Hertz is bankrupt. So why is everyone buying their stocks?
Investors are cramming in the stocks of bankrupt companies, betting against a legal process that regularly wipes out shareholders.
Car rental company Hertz Global Holdings Inc., oil driller Whiting Petroleum Corp. and retailer JC Penney Co. are among the companies that have seen their shares more than double in recent trading days despite their Chapter 11 bankruptcy, a process that keeps companies operating. while developing a creditors repayment plan.
“I’ve always thought that people have a psychological urge to buy stocks at a low price,” said Kirk Ruddy, a former bankruptcy claims trader. Retail investors can buy big names they recognize without realizing how rare it is for shareholders to get anything back in the event of bankruptcy, he said.
“If you look at the markets in general, people don’t know where to put their money. They’re like, “Hey, I’m going to try this $ 1 stock,” said Ruddy, who now works in sales for SC Lowy Financial HK Ltd.
On Tuesday, JC Penney shareholders will pressure a federal judge to appoint a court-approved committee to represent them in the bankruptcy case. Getting official status would mean forcing the retailer to pay lawyers and financial advisers who would work on behalf of shareholders. Judges rarely allow such requests for two reasons: legal fees can be high and under the so-called top priority rule all a company’s debt must be paid before shareholders can collect anything. .
Part of the rally in stocks of insolvent companies could be attributed to short hedging, when traders who bet against a company close their positions by buying back stocks, thus raising prices. But the rally could also be fueled by amateur traders, bored with foreclosure and looking for a quick buck, using platforms like Robinhood. The number of Robinhood users holding both Hertz and Whiting Petroleum shares increased after the companies filed for bankruptcy, according to Robintrack, a website not affiliated with the stock trading platform that uses data to show trends.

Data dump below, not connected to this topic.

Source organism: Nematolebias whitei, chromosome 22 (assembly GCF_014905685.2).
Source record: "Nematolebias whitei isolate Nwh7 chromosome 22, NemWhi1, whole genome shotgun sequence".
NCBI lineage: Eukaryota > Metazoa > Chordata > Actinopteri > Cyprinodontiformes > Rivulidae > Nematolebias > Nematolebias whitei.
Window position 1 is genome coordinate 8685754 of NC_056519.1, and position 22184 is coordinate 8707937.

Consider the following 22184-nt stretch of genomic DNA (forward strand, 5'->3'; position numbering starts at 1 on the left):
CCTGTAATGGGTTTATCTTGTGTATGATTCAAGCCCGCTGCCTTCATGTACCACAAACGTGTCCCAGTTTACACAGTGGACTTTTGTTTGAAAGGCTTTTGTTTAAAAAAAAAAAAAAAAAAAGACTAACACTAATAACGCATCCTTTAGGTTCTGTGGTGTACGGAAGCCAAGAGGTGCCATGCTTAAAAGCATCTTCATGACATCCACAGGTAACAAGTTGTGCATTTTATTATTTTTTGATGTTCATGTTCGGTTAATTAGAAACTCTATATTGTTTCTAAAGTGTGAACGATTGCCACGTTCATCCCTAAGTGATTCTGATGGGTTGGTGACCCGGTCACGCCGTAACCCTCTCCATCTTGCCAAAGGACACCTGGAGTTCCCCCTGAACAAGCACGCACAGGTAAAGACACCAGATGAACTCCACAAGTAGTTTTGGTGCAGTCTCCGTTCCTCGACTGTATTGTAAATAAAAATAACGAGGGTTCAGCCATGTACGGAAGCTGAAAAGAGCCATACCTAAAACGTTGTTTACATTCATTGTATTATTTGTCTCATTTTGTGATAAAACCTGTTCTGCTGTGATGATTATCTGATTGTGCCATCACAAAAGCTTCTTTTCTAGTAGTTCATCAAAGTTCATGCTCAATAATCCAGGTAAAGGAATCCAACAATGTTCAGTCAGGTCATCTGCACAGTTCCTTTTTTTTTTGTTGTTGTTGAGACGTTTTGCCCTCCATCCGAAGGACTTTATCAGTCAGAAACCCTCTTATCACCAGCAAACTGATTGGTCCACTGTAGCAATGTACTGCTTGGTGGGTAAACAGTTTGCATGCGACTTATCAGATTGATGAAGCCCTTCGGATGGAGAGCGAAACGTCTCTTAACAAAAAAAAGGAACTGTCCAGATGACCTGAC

“No one ever loses equity in a bankruptcy case,” US bankruptcy judge David Jones said at a JC Penney status conference last month. “Equity is lost long before a case is filed.”
Under US bankruptcy law, shareholders are the last in line for any type of payment – behind lawyers, lenders and sellers – making an unusual share recovery. The size and scope of payments are usually determined by a so-called Chapter 11 plan, which creditors vote on and send to a federal judge for approval. These plans often leave even high-ranking creditors to get less than what they are owed.
Price gains among insolvents include:
- Hertz, which has climbed 95% since filing for bankruptcy on May 22
- JC Penney, up 167% since May 15
- Whiting Petroleum, up 835% since April 1
- Pier 1 Imports Inc., which has more than doubled in the last two trading days, although it is still down 97% since filing for bankruptcy on February 17
Companies that started preparing for bankruptcy also saw their shares rise on Monday, including:
- Chesapeake Energy Corp. jumped 181%
- GNC Holdings Inc. grew 106%
Representatives for Chesapeake, Hertz and Whiting did not respond to a request for comment. GNC and JC Penney declined to comment.
Meanwhile, corporate-linked debt securities continue to trade below par, implying expectations of a less than full recovery for creditors who rank well ahead of shareholders.
Whiting Petroleum has a plan on file that provides for payment to current shareholders in the form of new shares. But like most bankruptcies, the plan is subject to court approval and could be challenged by senior creditors.